Lines In The Sand Antonio Sanchez & Migration CAM Jazz Perhaps not “all politics is personal,” but for Mexican born and raised drummer and composer Antonio Sanchez, who became a naturalized American citizen in 2016, the criminalizing of immigrants and the breathtakingly casual cruelty in the enforcement of border policies by the Trump Administration do feel personal, deeply personal. “I feel so blessed and so thankful for what I've achieved in the United States,” says Sanchez. “But at the same time, I feel completely repulsed by what the United States is doing to immigrants — especially to people coming from the South. […] So whenever and wherever I'm performing, I'm speaking out, trying to make sense of what is going on.” Not surprisingly, Lines In The Sand (CAM Jazz), his follow-up to last year´s remarkable Bad Hombre (CAM Jazz), is a passionate and eloquent statement from a superior artist and emerging social activist. In Lines In The Sand, Sanchez turns his anguish and anger into a moving musical statement, as much a protest against injustice as a tribute to every immigrant’s journey. “With all the political turmoil and ethnic violence that is permeating the country and the world,” writes Sanchez in the liner notes for Lines In The Sand, “it’s been impossible for me not to pay much closer attention to what being a brown-skinned immigrant with a Latin name from a third world country means to me, as well as the implications for my family and my future children.” “As I write these words [in July 2018], families are being torn apart at the US-Mexico border in a grotesque attempt to deter illegal immigration (which happens to be at a historical low). Small immigrant children being scarred for life by these inhumane policies keep reminding me of the millions of people that aren’t as fortunate as I have been and whose journey to come to this country sometimes becomes a matter of sheer life or death.” Working with his band Migration — John Escreet on piano, Fender Rhodes and Prophet Synthesizer; Matt Brewer on acoustic and electric bass; Thana Alexa on vocals and effects and Chase Baird tenor saxophone and EWI — Sanchez builds, in some cases very explicitly, on the social and musical statements in Bad Hombre.  In “Bad Hombres y Mujeres,” which Sanchez calls “a kind of a reverse remix,” he took the bass line from the original tune, “which is a lot simpler in Bad Hombre, and turned it into this kind of almost symphonic piece.” Meanwhile “Home,” an instrumental piece in its previous version, is re-imagined here with lyrics by Alexa. In fact, the voice is a critical element in Lines In The Sand. As in Sanchez’s earlier The Meridian Suite (2015), it is mostly treated like another instrument — now carrying the melody lines, as in the elegiac “Long Road,” now creating textures with the electronics or the keyboards, saxophone, and bass.  “I like to have that human element in my music,” says Sanchez. “Even though the saxophone can be incredibly lyrical, people can relate to the voice in a completely different level.” Voices also appear at strategic points in the extended pieces in Lines In The Sand — “Travesia” and the title track, which bookend the recording — adding to their distinct cinematic quality. In some instances — most notably in the dramatic intro to “Travesia,” an audio verité collage of cries and noises from ICE and police raids — Sanchez makes his point bluntly and unambiguously. For the most part, the pieces suggest soundtracks for imaginary films. It’s an approach to musical storytelling that Sanchez had a chance to explore while working on the score for Birdman (2014). The soundtrack earned him a Grammy Award for Best Score Soundtrack for Visual Media, and nominations for the Golden Globe Award for Best Original Score, and BAFTA Award for Best Film Music.   “I really started liking the idea of creating a narrative to tell longer stories,” he says. “And in that narrative, I can develop my characters, which are my melodies, my rhythmic ideas, in a more thorough way. On “Travesia” and “Line In the Sand,” I'm really thinking in a cinematic storytelling kind of way.”  “In ‘Travesia’ I'm really trying to evoke the journey that immigrants have to go through. With the intro, which is so violent, I wanted to give [the listener] a really concise narrative of what happens on one of those raids and what it must feel like. The piece then gets really intense sometimes, and sometimes it gets beautiful and very sparse. I really like contrast in music, so I love to go from the most sparse and softest passage to an incredibly intense section, take you by surprise and, I´d hope, take you on a journey.” The storytelling approach also informs the title track, in which Sanchez includes a fragment of “At the Wall, US/Mexican Border, Texas, 2020” a poem by Mexican-American students and activists Paola Gonzalez and Karla Gutierrez that he found on YouTube.  “I thought their poem was powerful and poignant so I grabbed it and added it to a section of the track that I always felt like it needed something extra,” explains Sánchez. “When I superimposed the poem over that section it gave me goose bumps. “ The journey comes to rest on the story told by yet another voice, that of Boston-based Mexican-American poet, musician, and activist Jonathan Mendoza reading his poem, “Blood Country.”  In Mendoza’s prayer-like cadence, “Blood Country” suggests a glance back before stepping into a new world. It says in part: … I pledge allegiance to staying. I pledge allegiance to going. I pledge allegiance to remaining, and longing, despite knowledge of a forbidden future. I pledge allegiance not to the blood, but to the scar. Not to the blister, but to the thickening of skin, “This was such a perfect statement in which to end,” says Sanchez. “With Lines In the Sand I want people to stop for a second and think about what's going on with a lot of human beings in this precise time in history, and how immigrants are being viewed, not only in the United States but all over the world, and how those human beings can be feeling.”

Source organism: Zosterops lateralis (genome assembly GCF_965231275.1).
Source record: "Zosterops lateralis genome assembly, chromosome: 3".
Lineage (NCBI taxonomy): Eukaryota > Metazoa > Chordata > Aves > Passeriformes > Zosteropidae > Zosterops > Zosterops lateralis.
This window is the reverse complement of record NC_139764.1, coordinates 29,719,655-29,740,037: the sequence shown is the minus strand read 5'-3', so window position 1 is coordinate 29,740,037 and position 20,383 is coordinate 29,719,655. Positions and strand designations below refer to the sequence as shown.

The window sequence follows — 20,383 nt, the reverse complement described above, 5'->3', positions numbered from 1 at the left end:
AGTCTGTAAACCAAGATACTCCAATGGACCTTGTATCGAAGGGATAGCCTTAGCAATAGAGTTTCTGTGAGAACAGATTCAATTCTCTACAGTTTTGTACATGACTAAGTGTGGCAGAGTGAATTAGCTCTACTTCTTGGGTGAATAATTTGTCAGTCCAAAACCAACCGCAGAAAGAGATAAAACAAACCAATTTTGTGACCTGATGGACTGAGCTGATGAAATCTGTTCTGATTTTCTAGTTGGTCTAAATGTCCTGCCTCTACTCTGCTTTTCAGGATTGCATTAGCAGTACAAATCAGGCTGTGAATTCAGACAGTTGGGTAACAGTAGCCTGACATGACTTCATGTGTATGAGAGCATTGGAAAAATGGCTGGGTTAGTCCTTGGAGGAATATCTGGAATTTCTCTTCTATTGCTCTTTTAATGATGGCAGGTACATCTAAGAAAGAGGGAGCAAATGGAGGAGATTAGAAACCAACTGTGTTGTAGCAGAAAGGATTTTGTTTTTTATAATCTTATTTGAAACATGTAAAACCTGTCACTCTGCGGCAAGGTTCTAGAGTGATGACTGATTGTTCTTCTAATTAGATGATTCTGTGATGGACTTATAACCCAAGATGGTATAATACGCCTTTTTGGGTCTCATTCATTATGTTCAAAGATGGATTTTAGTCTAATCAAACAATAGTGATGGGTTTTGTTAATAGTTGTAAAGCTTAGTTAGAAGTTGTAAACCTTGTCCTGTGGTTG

THANA ALEXA Harmonia Mundi/ Jazz Village “Alexa’s combination of sparkling artistry and unerring confidence make her far more than just another rookie with a debut album.” - DOWNBEAT "...a jazz singer with a global perspective..."  - THE NEW YORK TIMES “Ode to Heroes demonstrates an artist who is thinking so far out of the box that she bends space-time." - ALL ABOUT JAZZ “Her voice is enthralling, her compositions are heart-warming and her arrangements are heart-stopping.” - JAZZTIMES 2016 Downbeat Critic’s Poll Rising Female Vocalist, runner up in the 2014 Made in NY Jazz Competition, winner of the 2011 Jazzon Alpe-Adria International Competition and nominee in the category of Best Jazz Composition for the 2011 PORIN Awards - the Croatian Music Academy’s honor equivalent to the Grammy Awards in America. Thana Alexa released her Harmonia Mundi Jazz Village debut in March 2015, an album of original compositions and vocal arrangements, which bring together elements of jazz, pop and world music. The album mainly features her engaging original compositions, along with vibrant takes on jazz standards like Shorter’s “Footprints,” Mingus’ “Goodbye Pork Pie Hat,” and Desmond and Dave Brubeck’s “Take 5.” Most importantly, it spotlights Alexa’s ability to engage in rewarding and illuminating musical conversation with some of the music’s most renowned and forward-thinking players. Alexa is an active member of Antonio Sanchez' touring ensemble Migration (Grammy winner for the Birdman film score as well as Pat Metheny’s longtime drummer) and has recorded two critically acclaimed albums with the group (New Life and The Meridian Suite). Alexa also appears on two of guitarist Gene Ess's albums (Fractal Attraction and Eternal Monomyth). Both records - for which Alexa contributed vocals, compositions and lyrics - won the SESAC Jazz Award in 2015 and 2016. The group will be releasing their third album (Absurdist Theater) in August 2016. Thana is a graduate of the New School University where she earned a Bachelor of Fine Arts in Jazz and Contemporary Music and a Bachelor of Arts in Psychology. Although born in New York City, Thana grew up in Croatia - her family's country of origin - where she was mentored for many years by vibraphonist and club owner, Bosko Petrovic.
BigYuki is NYC's musical secret weapon. Supported by Grammy Award winning drummer Daru Jones (Jack White, Talib Kweli, Kim Burrell, Esperanza Spalding) and emerging guitarist Randy Runyon (The Karma Exchange, Bilal, Jennah Bell), it is hard to believe that music this big is created by a trio. BigYuki's extensive vocabulary fuels his ability to create hit sounds, attracting the attention of so many artists including several Grammy Award-winning and nominated personalities including QTip, Bilal, Talib Kweli, Harvey Mason, Marcus Strickland, Mark Giuliana, and Me'Shell Ndegeocello. This is a new sound. Infusing elements of Jazz, Classical, HipHop, Soul, Rock, Dance, and Electronica into his compositions, BigYuki's highly-anticipated debut EP promises to be a blood-pumping excursion into the infinite soundscapes of this virtuosic mind.